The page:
7. Mindrolling Monastery, Dehradun
Set right in the foothills of Himalayas, this is one of the largest Buddhist monasteries in the country. Mindrolling has the meaning of ‘Place of Perfect Emancipation’, and is rightly named so. The monastery is surrounded by the colourful gardens which can relax anyone’s mind in a jiffy. Many monks and even yogis go there for spiritual learnings as well as for the teaching of Tibetan lunar calendar and Traditional Tibetan medicine. Ritual functions and blessing ceremonies are a regular scene here. The shrines here depict the culture and art of the Buddhism. There is also a ‘Great Stupa’ present here which has a girth of 100 square feet and a height of 185 feet.
8. Tawang Monastery, Bomdila, Arunachal Pradesh
Located among the snow-covered Himalayan ranges, this monastery is standing at 3,500 m above the sea level. Also goes by the name of ‘Chosen Horse Monastery’, this monastery is the 6th Dalai Lama’s birthplace. The large monastery is specked with stunning statues which depict meanings of life and Buddhist teachings. The whole monastery is divided into separated rooms dedicated to performing religious activities, meditation, and worship by the monks. The library there has some of the rarest and oldest scriptures on Buddhism. The Tibetan new year festival, Losar, is celebrated continuously for 15 days. June to October is considered the best time to visit here.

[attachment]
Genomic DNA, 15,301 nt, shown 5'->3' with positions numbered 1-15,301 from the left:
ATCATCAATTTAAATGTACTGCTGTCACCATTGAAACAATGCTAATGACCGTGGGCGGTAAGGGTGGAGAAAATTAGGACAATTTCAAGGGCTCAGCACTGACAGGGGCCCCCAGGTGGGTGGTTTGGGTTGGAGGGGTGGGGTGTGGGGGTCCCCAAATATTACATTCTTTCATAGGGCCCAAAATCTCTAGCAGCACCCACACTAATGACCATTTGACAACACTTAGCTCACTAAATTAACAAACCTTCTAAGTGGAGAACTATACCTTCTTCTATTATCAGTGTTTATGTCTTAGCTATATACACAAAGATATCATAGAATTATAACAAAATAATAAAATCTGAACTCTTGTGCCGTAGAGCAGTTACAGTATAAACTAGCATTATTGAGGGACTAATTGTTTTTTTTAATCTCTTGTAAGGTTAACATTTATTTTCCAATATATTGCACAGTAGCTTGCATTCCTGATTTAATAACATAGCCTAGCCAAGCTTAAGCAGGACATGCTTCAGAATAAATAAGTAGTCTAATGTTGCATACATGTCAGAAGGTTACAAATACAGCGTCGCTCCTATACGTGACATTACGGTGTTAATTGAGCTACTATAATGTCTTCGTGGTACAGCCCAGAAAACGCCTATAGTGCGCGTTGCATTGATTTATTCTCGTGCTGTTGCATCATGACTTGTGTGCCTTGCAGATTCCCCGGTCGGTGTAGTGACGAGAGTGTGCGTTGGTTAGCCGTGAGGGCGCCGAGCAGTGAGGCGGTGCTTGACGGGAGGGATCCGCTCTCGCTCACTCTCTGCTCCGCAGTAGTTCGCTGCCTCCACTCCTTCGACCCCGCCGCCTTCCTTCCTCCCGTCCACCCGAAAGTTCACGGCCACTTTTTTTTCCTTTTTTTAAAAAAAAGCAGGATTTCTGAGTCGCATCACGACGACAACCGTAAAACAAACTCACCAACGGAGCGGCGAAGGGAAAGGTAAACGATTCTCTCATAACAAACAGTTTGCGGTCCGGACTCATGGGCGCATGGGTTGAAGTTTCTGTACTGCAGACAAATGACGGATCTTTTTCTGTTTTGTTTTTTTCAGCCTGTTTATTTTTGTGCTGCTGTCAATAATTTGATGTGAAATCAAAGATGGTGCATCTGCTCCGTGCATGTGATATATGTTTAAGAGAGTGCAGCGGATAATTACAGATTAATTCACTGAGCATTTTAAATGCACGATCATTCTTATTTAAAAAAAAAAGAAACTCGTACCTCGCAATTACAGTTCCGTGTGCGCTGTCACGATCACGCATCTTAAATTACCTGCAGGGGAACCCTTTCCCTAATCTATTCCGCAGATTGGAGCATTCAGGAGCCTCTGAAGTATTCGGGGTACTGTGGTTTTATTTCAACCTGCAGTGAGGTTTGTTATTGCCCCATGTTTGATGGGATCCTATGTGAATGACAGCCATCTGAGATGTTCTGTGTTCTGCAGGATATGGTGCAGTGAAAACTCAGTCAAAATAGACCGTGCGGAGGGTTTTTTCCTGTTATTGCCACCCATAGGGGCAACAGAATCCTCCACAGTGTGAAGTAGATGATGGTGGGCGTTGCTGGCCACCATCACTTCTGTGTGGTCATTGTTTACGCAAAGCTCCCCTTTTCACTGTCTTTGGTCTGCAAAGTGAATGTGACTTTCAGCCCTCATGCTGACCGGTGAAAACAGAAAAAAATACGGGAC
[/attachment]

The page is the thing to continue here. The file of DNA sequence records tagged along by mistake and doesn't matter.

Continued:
9. Namgyal Monastery, Dharamshala
This Buddhist seat is found by the third Dalai Lama himself, which makes it the most religiously significant Buddhist monasteries of India. The monastery has one more monastery within its premises, along with temples and learning institutions. There also happen special prayers and rituals that are aimed towards the Tibet’s betterment. There are also learning centres catering to the domains of sutra, tantra, and other religious spheres. Over 150 students are enrolled there.
10. Kye Monastery, Himachal Pradesh
This monastery underwent several phases of reconstruction as it had been continually attacked by the Mongols. However, the reconstructions over the time have given it a face it has today, and that is of a grand lovely fort! Situated 4,116 m above sea level, this monastery is a central learning centre for lamas and Buddhist monks. Holy scriptures and Buddhist paintings are rich in number here. Its structure is heavily influenced by Chinese architecture. In 2000 only, it completed its 1,000 years which ensued celebration and registered attendance from more than 15,000 Buddhist monks, devotees, lamas, and His Holiness Dalai Lama himself.
Have you visited any of them? Do share with us your experience.